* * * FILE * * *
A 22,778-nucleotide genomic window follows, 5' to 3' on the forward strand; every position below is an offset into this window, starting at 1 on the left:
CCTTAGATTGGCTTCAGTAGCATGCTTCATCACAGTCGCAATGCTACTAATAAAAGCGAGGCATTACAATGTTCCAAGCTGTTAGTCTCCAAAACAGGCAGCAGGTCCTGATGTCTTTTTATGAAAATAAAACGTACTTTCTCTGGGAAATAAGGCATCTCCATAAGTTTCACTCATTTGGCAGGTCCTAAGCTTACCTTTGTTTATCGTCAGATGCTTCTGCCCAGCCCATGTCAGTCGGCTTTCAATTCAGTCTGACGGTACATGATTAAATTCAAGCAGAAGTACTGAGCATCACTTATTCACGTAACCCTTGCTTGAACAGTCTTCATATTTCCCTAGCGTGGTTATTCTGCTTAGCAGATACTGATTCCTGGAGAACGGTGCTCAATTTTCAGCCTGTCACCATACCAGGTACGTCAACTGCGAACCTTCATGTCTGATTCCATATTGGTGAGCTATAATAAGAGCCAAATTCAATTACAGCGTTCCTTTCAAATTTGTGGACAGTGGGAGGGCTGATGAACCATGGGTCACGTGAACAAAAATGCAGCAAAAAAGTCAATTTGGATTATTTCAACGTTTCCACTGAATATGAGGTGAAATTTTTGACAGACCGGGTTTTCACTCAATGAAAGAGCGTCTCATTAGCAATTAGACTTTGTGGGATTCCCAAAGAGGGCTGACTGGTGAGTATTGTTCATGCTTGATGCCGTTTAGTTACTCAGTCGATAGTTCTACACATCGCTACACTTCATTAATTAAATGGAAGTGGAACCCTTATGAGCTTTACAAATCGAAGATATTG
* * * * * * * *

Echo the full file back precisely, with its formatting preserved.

A 22,778-nucleotide genomic window follows, 5' to 3' on the forward strand; every position below is an offset into this window, starting at 1 on the left:
CCTTAGATTGGCTTCAGTAGCATGCTTCATCACAGTCGCAATGCTACTAATAAAAGCGAGGCATTACAATGTTCCAAGCTGTTAGTCTCCAAAACAGGCAGCAGGTCCTGATGTCTTTTTATGAAAATAAAACGTACTTTCTCTGGGAAATAAGGCATCTCCATAAGTTTCACTCATTTGGCAGGTCCTAAGCTTACCTTTGTTTATCGTCAGATGCTTCTGCCCAGCCCATGTCAGTCGGCTTTCAATTCAGTCTGACGGTACATGATTAAATTCAAGCAGAAGTACTGAGCATCACTTATTCACGTAACCCTTGCTTGAACAGTCTTCATATTTCCCTAGCGTGGTTATTCTGCTTAGCAGATACTGATTCCTGGAGAACGGTGCTCAATTTTCAGCCTGTCACCATACCAGGTACGTCAACTGCGAACCTTCATGTCTGATTCCATATTGGTGAGCTATAATAAGAGCCAAATTCAATTACAGCGTTCCTTTCAAATTTGTGGACAGTGGGAGGGCTGATGAACCATGGGTCACGTGAACAAAAATGCAGCAAAAAAGTCAATTTGGATTATTTCAACGTTTCCACTGAATATGAGGTGAAATTTTTGACAGACCGGGTTTTCACTCAATGAAAGAGCGTCTCATTAGCAATTAGACTTTGTGGGATTCCCAAAGAGGGCTGACTGGTGAGTATTGTTCATGCTTGATGCCGTTTAGTTACTCAGTCGATAGTTCTACACATCGCTACACTTCATTAATTAAATGGAAGTGGAACCCTTATGAGCTTTACAAATCGAAGATATTG